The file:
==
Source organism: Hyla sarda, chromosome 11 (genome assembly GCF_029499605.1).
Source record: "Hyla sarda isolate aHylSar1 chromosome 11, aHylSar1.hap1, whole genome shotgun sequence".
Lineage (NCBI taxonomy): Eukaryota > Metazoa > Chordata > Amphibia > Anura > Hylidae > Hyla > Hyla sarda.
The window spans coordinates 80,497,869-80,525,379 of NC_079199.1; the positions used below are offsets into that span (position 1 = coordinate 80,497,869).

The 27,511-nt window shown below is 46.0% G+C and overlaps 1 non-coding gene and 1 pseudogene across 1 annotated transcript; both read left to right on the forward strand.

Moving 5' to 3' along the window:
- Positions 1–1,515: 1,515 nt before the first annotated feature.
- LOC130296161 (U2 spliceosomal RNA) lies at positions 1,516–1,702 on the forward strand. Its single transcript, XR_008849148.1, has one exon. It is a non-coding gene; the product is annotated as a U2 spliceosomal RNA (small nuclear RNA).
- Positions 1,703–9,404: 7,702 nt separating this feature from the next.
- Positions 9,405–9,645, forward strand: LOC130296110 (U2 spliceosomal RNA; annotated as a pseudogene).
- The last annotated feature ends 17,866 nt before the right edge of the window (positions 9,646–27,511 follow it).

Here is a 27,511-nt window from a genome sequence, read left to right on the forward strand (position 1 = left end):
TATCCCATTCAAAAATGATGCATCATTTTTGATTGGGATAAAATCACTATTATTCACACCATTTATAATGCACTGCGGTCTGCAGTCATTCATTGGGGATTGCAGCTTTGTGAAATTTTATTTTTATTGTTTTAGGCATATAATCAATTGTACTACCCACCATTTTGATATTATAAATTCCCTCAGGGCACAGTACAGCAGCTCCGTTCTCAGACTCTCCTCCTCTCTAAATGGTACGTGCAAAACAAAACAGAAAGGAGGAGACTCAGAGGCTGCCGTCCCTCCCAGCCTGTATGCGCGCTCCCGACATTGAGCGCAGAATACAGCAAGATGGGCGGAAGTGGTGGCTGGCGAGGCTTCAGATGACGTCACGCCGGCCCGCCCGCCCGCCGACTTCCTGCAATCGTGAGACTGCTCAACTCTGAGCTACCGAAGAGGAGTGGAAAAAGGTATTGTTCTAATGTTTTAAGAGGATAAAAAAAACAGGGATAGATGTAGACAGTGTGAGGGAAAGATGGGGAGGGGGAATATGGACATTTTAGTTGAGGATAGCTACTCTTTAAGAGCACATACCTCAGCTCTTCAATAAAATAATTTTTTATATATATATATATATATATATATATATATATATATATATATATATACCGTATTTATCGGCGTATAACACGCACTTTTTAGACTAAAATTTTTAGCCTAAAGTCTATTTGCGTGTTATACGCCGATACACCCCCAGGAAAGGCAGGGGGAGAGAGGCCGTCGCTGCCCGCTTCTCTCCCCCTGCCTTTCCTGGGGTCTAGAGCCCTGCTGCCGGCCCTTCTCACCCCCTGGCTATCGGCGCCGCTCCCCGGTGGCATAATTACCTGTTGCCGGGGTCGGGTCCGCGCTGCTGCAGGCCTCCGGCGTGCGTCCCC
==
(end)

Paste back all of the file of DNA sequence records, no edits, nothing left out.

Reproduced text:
Source organism: Hyla sarda, chromosome 11 (genome assembly GCF_029499605.1).
Source record: "Hyla sarda isolate aHylSar1 chromosome 11, aHylSar1.hap1, whole genome shotgun sequence".
Lineage (NCBI taxonomy): Eukaryota > Metazoa > Chordata > Amphibia > Anura > Hylidae > Hyla > Hyla sarda.
The window spans coordinates 80,497,869-80,525,379 of NC_079199.1; the positions used below are offsets into that span (position 1 = coordinate 80,497,869).

The 27,511-nt window shown below is 46.0% G+C and overlaps 1 non-coding gene and 1 pseudogene across 1 annotated transcript; both read left to right on the forward strand.

Moving 5' to 3' along the window:
- Positions 1–1,515: 1,515 nt before the first annotated feature.
- LOC130296161 (U2 spliceosomal RNA) lies at positions 1,516–1,702 on the forward strand. Its single transcript, XR_008849148.1, has one exon. It is a non-coding gene; the product is annotated as a U2 spliceosomal RNA (small nuclear RNA).
- Positions 1,703–9,404: 7,702 nt separating this feature from the next.
- Positions 9,405–9,645, forward strand: LOC130296110 (U2 spliceosomal RNA; annotated as a pseudogene).
- The last annotated feature ends 17,866 nt before the right edge of the window (positions 9,646–27,511 follow it).

Here is a 27,511-nt window from a genome sequence, read left to right on the forward strand (position 1 = left end):
TATCCCATTCAAAAATGATGCATCATTTTTGATTGGGATAAAATCACTATTATTCACACCATTTATAATGCACTGCGGTCTGCAGTCATTCATTGGGGATTGCAGCTTTGTGAAATTTTATTTTTATTGTTTTAGGCATATAATCAATTGTACTACCCACCATTTTGATATTATAAATTCCCTCAGGGCACAGTACAGCAGCTCCGTTCTCAGACTCTCCTCCTCTCTAAATGGTACGTGCAAAACAAAACAGAAAGGAGGAGACTCAGAGGCTGCCGTCCCTCCCAGCCTGTATGCGCGCTCCCGACATTGAGCGCAGAATACAGCAAGATGGGCGGAAGTGGTGGCTGGCGAGGCTTCAGATGACGTCACGCCGGCCCGCCCGCCCGCCGACTTCCTGCAATCGTGAGACTGCTCAACTCTGAGCTACCGAAGAGGAGTGGAAAAAGGTATTGTTCTAATGTTTTAAGAGGATAAAAAAAACAGGGATAGATGTAGACAGTGTGAGGGAAAGATGGGGAGGGGGAATATGGACATTTTAGTTGAGGATAGCTACTCTTTAAGAGCACATACCTCAGCTCTTCAATAAAATAATTTTTTATATATATATATATATATATATATATATATATATATATATATATATACCGTATTTATCGGCGTATAACACGCACTTTTTAGACTAAAATTTTTAGCCTAAAGTCTATTTGCGTGTTATACGCCGATACACCCCCAGGAAAGGCAGGGGGAGAGAGGCCGTCGCTGCCCGCTTCTCTCCCCCTGCCTTTCCTGGGGTCTAGAGCCCTGCTGCCGGCCCTTCTCACCCCCTGGCTATCGGCGCCGCTCCCCGGTGGCATAATTACCTGTTGCCGGGGTCGGGTCCGCGCTGCTGCAGGCCTCCGGCGTGCGTCCCC